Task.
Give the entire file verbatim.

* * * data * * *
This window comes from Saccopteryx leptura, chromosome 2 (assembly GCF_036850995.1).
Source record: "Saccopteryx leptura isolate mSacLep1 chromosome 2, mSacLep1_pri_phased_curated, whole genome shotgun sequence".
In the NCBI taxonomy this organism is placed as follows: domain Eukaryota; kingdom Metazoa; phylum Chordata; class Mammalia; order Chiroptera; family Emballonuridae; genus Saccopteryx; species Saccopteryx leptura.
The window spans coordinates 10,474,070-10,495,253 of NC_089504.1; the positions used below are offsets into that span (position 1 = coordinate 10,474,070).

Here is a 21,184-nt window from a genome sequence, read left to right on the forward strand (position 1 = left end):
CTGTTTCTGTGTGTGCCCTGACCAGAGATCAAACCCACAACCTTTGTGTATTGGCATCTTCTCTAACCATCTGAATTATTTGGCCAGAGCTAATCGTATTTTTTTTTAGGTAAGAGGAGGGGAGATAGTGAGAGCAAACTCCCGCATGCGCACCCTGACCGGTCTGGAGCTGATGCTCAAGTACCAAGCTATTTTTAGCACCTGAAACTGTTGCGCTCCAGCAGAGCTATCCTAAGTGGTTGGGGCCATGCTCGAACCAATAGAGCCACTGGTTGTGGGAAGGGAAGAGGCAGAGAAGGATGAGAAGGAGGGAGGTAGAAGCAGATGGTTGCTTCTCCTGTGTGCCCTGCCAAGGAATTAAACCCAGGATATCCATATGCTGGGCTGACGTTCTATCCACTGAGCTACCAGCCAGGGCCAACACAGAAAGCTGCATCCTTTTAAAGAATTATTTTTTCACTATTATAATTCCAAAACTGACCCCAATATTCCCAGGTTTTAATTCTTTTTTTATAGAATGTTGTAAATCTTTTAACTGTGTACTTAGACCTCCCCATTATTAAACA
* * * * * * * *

This window comes from Saccopteryx leptura, chromosome 2 (assembly GCF_036850995.1).
Source record: "Saccopteryx leptura isolate mSacLep1 chromosome 2, mSacLep1_pri_phased_curated, whole genome shotgun sequence".
In the NCBI taxonomy this organism is placed as follows: domain Eukaryota; kingdom Metazoa; phylum Chordata; class Mammalia; order Chiroptera; family Emballonuridae; genus Saccopteryx; species Saccopteryx leptura.
The window spans coordinates 10,474,070-10,495,253 of NC_089504.1; the positions used below are offsets into that span (position 1 = coordinate 10,474,070).

Here is a 21,184-nt window from a genome sequence, read left to right on the forward strand (position 1 = left end):
CTGTTTCTGTGTGTGCCCTGACCAGAGATCAAACCCACAACCTTTGTGTATTGGCATCTTCTCTAACCATCTGAATTATTTGGCCAGAGCTAATCGTATTTTTTTTTAGGTAAGAGGAGGGGAGATAGTGAGAGCAAACTCCCGCATGCGCACCCTGACCGGTCTGGAGCTGATGCTCAAGTACCAAGCTATTTTTAGCACCTGAAACTGTTGCGCTCCAGCAGAGCTATCCTAAGTGGTTGGGGCCATGCTCGAACCAATAGAGCCACTGGTTGTGGGAAGGGAAGAGGCAGAGAAGGATGAGAAGGAGGGAGGTAGAAGCAGATGGTTGCTTCTCCTGTGTGCCCTGCCAAGGAATTAAACCCAGGATATCCATATGCTGGGCTGACGTTCTATCCACTGAGCTACCAGCCAGGGCCAACACAGAAAGCTGCATCCTTTTAAAGAATTATTTTTTCACTATTATAATTCCAAAACTGACCCCAATATTCCCAGGTTTTAATTCTTTTTTTATAGAATGTTGTAAATCTTTTAACTGTGTACTTAGACCTCCCCATTATTAAACA